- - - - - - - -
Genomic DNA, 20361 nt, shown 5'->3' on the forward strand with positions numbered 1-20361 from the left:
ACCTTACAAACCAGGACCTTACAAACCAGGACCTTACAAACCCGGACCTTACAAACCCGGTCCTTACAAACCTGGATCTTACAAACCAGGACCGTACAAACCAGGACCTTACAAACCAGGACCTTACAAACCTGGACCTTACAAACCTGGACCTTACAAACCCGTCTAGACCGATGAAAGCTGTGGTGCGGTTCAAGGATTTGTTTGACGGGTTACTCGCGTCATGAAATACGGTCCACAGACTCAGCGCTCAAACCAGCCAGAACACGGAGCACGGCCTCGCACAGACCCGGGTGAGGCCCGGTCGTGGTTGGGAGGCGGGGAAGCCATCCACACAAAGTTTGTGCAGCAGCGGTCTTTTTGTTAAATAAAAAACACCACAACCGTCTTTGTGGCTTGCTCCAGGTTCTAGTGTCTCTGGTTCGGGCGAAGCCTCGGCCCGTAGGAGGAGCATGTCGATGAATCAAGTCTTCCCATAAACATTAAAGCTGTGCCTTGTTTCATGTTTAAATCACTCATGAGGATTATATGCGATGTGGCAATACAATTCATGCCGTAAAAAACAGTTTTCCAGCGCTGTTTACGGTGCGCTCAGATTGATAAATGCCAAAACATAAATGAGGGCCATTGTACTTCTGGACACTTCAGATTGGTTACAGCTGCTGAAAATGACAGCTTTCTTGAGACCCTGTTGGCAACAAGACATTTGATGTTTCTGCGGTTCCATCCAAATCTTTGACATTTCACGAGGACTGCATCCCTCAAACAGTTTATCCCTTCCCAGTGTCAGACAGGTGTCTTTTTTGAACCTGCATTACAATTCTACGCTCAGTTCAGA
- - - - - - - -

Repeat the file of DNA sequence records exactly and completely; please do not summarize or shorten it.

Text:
Genomic DNA, 20361 nt, shown 5'->3' on the forward strand with positions numbered 1-20361 from the left:
ACCTTACAAACCAGGACCTTACAAACCAGGACCTTACAAACCCGGACCTTACAAACCCGGTCCTTACAAACCTGGATCTTACAAACCAGGACCGTACAAACCAGGACCTTACAAACCAGGACCTTACAAACCTGGACCTTACAAACCTGGACCTTACAAACCCGTCTAGACCGATGAAAGCTGTGGTGCGGTTCAAGGATTTGTTTGACGGGTTACTCGCGTCATGAAATACGGTCCACAGACTCAGCGCTCAAACCAGCCAGAACACGGAGCACGGCCTCGCACAGACCCGGGTGAGGCCCGGTCGTGGTTGGGAGGCGGGGAAGCCATCCACACAAAGTTTGTGCAGCAGCGGTCTTTTTGTTAAATAAAAAACACCACAACCGTCTTTGTGGCTTGCTCCAGGTTCTAGTGTCTCTGGTTCGGGCGAAGCCTCGGCCCGTAGGAGGAGCATGTCGATGAATCAAGTCTTCCCATAAACATTAAAGCTGTGCCTTGTTTCATGTTTAAATCACTCATGAGGATTATATGCGATGTGGCAATACAATTCATGCCGTAAAAAACAGTTTTCCAGCGCTGTTTACGGTGCGCTCAGATTGATAAATGCCAAAACATAAATGAGGGCCATTGTACTTCTGGACACTTCAGATTGGTTACAGCTGCTGAAAATGACAGCTTTCTTGAGACCCTGTTGGCAACAAGACATTTGATGTTTCTGCGGTTCCATCCAAATCTTTGACATTTCACGAGGACTGCATCCCTCAAACAGTTTATCCCTTCCCAGTGTCAGACAGGTGTCTTTTTTGAACCTGCATTACAATTCTACGCTCAGTTCAGA